The nation marks the 40th anniversary Tuesday of the landmark U.S. Supreme Court ruling, Roe vs. Wade, which recognized a woman's right to an abortion.
The decision in a case out of Texas still evokes strong emotions from opponents and supporters. The annual March for Life, in which tens of thousands of abortion opponents march from the National Mall to the Supreme Court, is scheduled for Friday.
Written by the late Justice Harry Blackmun and handed down on Jan. 22, 1973, the 7-2 opinion in Roe said in part, "State criminal abortion laws, like those involved here, that except from criminality only a life-saving procedure on the mother's behalf without regard to the stage of her pregnancy and other interests involved violate the due process clause of the 14th Amendment, which protects against state action the right to privacy, including a woman's qualified right to terminate her pregnancy."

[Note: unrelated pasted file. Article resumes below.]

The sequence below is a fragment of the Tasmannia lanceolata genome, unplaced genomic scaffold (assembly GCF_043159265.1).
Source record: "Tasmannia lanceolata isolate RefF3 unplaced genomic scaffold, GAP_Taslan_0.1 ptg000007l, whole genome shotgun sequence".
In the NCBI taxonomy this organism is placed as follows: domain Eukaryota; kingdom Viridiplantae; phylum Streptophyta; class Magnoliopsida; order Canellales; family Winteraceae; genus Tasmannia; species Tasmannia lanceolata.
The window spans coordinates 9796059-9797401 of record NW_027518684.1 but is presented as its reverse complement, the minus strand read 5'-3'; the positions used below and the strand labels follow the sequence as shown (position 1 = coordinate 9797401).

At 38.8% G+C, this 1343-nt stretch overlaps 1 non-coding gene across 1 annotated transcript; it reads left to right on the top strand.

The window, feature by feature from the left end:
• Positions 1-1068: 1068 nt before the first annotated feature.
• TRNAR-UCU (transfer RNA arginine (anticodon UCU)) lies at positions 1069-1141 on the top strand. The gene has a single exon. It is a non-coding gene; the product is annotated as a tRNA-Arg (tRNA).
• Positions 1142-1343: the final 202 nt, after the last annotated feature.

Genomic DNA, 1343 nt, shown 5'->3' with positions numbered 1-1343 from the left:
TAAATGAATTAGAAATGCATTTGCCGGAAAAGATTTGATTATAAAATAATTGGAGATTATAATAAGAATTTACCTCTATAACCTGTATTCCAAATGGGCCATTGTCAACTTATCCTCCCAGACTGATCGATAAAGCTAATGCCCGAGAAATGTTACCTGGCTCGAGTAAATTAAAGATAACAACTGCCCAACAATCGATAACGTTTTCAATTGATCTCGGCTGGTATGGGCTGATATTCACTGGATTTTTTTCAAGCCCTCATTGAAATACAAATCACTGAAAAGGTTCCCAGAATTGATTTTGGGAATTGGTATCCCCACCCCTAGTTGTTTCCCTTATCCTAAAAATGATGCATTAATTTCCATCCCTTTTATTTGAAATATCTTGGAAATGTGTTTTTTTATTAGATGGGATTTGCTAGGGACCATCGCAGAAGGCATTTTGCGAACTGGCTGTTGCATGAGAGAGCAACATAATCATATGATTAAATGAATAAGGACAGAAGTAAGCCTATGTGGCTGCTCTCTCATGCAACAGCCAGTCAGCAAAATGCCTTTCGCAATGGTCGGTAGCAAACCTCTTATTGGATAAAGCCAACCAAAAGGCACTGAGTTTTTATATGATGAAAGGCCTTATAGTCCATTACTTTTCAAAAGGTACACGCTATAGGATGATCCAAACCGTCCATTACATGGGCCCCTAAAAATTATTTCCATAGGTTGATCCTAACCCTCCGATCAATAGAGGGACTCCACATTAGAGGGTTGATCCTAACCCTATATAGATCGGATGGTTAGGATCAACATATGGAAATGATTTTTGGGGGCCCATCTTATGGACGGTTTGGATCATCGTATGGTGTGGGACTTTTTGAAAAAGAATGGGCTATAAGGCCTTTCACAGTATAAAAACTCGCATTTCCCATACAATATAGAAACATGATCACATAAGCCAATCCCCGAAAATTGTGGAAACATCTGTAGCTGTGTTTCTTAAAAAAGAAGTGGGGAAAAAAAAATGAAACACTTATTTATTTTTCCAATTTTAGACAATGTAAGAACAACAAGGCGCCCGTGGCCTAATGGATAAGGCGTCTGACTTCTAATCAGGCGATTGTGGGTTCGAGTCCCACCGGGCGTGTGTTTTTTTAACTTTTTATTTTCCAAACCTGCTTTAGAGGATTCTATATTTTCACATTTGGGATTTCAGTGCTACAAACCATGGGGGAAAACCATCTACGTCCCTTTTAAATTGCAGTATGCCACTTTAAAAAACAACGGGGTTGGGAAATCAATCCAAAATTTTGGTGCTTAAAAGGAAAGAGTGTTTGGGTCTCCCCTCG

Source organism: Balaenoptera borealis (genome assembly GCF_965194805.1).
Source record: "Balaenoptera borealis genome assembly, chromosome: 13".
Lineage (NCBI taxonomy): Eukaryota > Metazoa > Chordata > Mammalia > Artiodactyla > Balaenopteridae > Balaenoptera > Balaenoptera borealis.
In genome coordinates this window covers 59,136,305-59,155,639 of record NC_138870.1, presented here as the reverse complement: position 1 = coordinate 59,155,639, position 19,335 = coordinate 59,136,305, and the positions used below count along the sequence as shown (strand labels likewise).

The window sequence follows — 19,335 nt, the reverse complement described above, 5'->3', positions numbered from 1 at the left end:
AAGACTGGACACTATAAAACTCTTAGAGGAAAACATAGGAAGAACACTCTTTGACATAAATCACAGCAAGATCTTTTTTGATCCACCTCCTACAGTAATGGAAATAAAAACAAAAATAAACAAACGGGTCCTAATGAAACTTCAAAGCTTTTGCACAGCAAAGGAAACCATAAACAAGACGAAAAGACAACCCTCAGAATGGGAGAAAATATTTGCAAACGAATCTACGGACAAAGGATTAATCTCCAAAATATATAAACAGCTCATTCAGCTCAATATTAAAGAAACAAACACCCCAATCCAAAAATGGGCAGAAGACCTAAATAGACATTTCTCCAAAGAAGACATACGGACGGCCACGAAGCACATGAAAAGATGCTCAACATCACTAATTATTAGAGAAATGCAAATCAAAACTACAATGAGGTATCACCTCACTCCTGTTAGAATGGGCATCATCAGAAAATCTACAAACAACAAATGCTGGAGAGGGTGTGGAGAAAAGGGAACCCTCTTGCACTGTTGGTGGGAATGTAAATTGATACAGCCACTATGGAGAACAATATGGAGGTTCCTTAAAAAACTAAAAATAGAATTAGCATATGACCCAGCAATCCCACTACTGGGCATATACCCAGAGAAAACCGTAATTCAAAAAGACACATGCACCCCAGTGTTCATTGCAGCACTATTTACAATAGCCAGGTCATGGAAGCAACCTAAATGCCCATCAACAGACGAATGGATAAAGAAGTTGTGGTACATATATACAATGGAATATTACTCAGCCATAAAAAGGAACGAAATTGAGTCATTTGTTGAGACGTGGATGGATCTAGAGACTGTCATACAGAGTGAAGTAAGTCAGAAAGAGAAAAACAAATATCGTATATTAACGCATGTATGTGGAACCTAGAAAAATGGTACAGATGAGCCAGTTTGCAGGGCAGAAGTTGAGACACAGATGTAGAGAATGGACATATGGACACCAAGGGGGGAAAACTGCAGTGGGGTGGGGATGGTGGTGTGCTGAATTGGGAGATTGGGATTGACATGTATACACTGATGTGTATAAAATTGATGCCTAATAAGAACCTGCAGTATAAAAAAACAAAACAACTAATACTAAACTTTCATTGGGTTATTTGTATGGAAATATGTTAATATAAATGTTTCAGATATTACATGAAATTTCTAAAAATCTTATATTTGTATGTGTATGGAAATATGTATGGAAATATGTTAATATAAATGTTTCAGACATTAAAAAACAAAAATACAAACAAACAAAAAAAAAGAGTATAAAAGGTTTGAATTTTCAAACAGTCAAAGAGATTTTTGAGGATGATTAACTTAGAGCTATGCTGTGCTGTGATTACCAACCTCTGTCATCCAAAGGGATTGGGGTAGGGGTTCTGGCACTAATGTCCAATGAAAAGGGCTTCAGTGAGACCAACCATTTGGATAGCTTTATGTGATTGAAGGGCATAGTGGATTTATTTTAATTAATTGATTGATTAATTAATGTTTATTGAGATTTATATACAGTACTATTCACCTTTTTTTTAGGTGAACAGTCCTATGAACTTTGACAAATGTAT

Blackmun conceded a state "has legitimate interests in protecting both the pregnant woman's health and the potentiality of human life, each of which interests grows and reaches a 'compelling' point at various stages of the woman's approach to term." But an abortion, until the onset of a third trimester, "must be left to the medical judgment of the pregnant woman's attending physician."
Some, but not all, of the sweep of Roe has been chipped away in subsequent Supreme Court decisions.
On their website, the organizers of the March for Life told protesters they should rally "on the National Mall between 7th & 9th streets, the same place as last year." Marchers are then scheduled to walk up Constitution Avenue, then to the Supreme Court on Capitol Hill.
Tens of thousands of protesters have attended the rally and march each year.
In support, National Organization for Women President Terry O'Neill plans to lead a candlelight vigil Tuesday to commemorate the 40th anniversary of Roe.
Most Popular Stories
- Supreme Court Rules Against Arizona Registration Law
- Entries for the 2013 Social Media Leadership Awards
- Guns Are Hot in California
- George Zimmerman Arrest Viewed Differently According to Race
- Edward Snowden Wrong About Hong Kong, Some in Territory Say
- El Paso Symposium Offers Help to Startups
- U.K. Spied on G20 Emails, Phone Calls
- Social Media in the Public Sector
- Icelandic Whalers Head Out to Sea
- Boeing, Airbus Vie for Big Orders at Paris Air Show